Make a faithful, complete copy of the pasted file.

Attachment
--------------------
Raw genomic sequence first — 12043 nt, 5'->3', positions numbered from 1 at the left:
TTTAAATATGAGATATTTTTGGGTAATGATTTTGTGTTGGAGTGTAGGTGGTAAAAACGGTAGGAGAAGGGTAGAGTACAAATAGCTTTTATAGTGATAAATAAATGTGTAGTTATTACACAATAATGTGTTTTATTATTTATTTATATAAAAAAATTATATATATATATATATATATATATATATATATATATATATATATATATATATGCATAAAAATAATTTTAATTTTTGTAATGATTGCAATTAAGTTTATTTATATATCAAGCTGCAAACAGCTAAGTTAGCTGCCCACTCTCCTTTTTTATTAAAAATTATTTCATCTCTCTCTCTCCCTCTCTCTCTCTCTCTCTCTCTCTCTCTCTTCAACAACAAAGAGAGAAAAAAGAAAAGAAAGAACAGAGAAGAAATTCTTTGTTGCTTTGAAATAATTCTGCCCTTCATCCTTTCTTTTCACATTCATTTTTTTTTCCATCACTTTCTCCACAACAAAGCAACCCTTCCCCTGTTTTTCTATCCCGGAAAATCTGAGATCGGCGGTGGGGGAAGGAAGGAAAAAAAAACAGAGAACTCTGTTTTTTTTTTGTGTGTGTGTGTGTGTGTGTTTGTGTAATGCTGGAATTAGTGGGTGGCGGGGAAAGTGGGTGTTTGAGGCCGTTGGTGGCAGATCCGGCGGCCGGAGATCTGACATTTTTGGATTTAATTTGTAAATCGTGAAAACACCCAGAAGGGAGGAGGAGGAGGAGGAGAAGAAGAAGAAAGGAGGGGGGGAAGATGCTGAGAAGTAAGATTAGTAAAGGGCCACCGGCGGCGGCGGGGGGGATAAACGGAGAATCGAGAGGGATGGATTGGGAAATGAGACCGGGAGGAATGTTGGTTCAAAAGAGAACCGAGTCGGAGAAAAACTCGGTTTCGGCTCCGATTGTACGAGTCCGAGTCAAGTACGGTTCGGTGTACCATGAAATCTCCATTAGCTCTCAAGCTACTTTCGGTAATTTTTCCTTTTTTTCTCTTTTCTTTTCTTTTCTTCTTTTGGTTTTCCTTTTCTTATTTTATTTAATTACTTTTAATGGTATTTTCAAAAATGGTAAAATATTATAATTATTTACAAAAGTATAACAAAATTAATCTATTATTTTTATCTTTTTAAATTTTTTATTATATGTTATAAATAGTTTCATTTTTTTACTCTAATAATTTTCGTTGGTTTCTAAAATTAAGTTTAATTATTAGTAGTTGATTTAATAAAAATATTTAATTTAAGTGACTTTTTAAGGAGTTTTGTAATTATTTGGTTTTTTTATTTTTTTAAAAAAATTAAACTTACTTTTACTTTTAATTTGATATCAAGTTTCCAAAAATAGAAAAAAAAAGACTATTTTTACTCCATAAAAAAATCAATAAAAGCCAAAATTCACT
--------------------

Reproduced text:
Raw genomic sequence first — 12043 nt, 5'->3', positions numbered from 1 at the left:
TTTAAATATGAGATATTTTTGGGTAATGATTTTGTGTTGGAGTGTAGGTGGTAAAAACGGTAGGAGAAGGGTAGAGTACAAATAGCTTTTATAGTGATAAATAAATGTGTAGTTATTACACAATAATGTGTTTTATTATTTATTTATATAAAAAAATTATATATATATATATATATATATATATATATATATATATATATATATATATATGCATAAAAATAATTTTAATTTTTGTAATGATTGCAATTAAGTTTATTTATATATCAAGCTGCAAACAGCTAAGTTAGCTGCCCACTCTCCTTTTTTATTAAAAATTATTTCATCTCTCTCTCTCCCTCTCTCTCTCTCTCTCTCTCTCTCTCTCTTCAACAACAAAGAGAGAAAAAAGAAAAGAAAGAACAGAGAAGAAATTCTTTGTTGCTTTGAAATAATTCTGCCCTTCATCCTTTCTTTTCACATTCATTTTTTTTTCCATCACTTTCTCCACAACAAAGCAACCCTTCCCCTGTTTTTCTATCCCGGAAAATCTGAGATCGGCGGTGGGGGAAGGAAGGAAAAAAAAACAGAGAACTCTGTTTTTTTTTTGTGTGTGTGTGTGTGTGTGTTTGTGTAATGCTGGAATTAGTGGGTGGCGGGGAAAGTGGGTGTTTGAGGCCGTTGGTGGCAGATCCGGCGGCCGGAGATCTGACATTTTTGGATTTAATTTGTAAATCGTGAAAACACCCAGAAGGGAGGAGGAGGAGGAGGAGAAGAAGAAGAAAGGAGGGGGGGAAGATGCTGAGAAGTAAGATTAGTAAAGGGCCACCGGCGGCGGCGGGGGGGATAAACGGAGAATCGAGAGGGATGGATTGGGAAATGAGACCGGGAGGAATGTTGGTTCAAAAGAGAACCGAGTCGGAGAAAAACTCGGTTTCGGCTCCGATTGTACGAGTCCGAGTCAAGTACGGTTCGGTGTACCATGAAATCTCCATTAGCTCTCAAGCTACTTTCGGTAATTTTTCCTTTTTTTCTCTTTTCTTTTCTTTTCTTCTTTTGGTTTTCCTTTTCTTATTTTATTTAATTACTTTTAATGGTATTTTCAAAAATGGTAAAATATTATAATTATTTACAAAAGTATAACAAAATTAATCTATTATTTTTATCTTTTTAAATTTTTTATTATATGTTATAAATAGTTTCATTTTTTTACTCTAATAATTTTCGTTGGTTTCTAAAATTAAGTTTAATTATTAGTAGTTGATTTAATAAAAATATTTAATTTAAGTGACTTTTTAAGGAGTTTTGTAATTATTTGGTTTTTTTATTTTTTTAAAAAAATTAAACTTACTTTTACTTTTAATTTGATATCAAGTTTCCAAAAATAGAAAAAAAAAGACTATTTTTACTCCATAAAAAAATCAATAAAAGCCAAAATTCACT